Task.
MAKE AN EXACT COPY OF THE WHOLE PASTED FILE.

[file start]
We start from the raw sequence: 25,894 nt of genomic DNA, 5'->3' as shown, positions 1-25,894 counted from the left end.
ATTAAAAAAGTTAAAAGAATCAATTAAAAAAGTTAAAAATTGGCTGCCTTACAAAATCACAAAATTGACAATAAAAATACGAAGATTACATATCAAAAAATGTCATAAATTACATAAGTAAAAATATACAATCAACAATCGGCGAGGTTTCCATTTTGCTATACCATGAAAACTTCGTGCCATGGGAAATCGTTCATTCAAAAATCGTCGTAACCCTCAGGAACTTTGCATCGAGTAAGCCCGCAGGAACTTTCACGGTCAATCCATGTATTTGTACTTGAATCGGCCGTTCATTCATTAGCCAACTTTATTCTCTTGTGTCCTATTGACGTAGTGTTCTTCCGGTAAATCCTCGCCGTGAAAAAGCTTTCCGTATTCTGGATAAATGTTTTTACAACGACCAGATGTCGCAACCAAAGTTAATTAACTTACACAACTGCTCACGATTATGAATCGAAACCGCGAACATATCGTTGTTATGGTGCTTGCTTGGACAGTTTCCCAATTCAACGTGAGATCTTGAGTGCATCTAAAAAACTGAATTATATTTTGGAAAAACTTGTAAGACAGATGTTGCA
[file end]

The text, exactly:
We start from the raw sequence: 25,894 nt of genomic DNA, 5'->3' as shown, positions 1-25,894 counted from the left end.
ATTAAAAAAGTTAAAAGAATCAATTAAAAAAGTTAAAAATTGGCTGCCTTACAAAATCACAAAATTGACAATAAAAATACGAAGATTACATATCAAAAAATGTCATAAATTACATAAGTAAAAATATACAATCAACAATCGGCGAGGTTTCCATTTTGCTATACCATGAAAACTTCGTGCCATGGGAAATCGTTCATTCAAAAATCGTCGTAACCCTCAGGAACTTTGCATCGAGTAAGCCCGCAGGAACTTTCACGGTCAATCCATGTATTTGTACTTGAATCGGCCGTTCATTCATTAGCCAACTTTATTCTCTTGTGTCCTATTGACGTAGTGTTCTTCCGGTAAATCCTCGCCGTGAAAAAGCTTTCCGTATTCTGGATAAATGTTTTTACAACGACCAGATGTCGCAACCAAAGTTAATTAACTTACACAACTGCTCACGATTATGAATCGAAACCGCGAACATATCGTTGTTATGGTGCTTGCTTGGACAGTTTCCCAATTCAACGTGAGATCTTGAGTGCATCTAAAAAACTGAATTATATTTTGGAAAAACTTGTAAGACAGATGTTGCA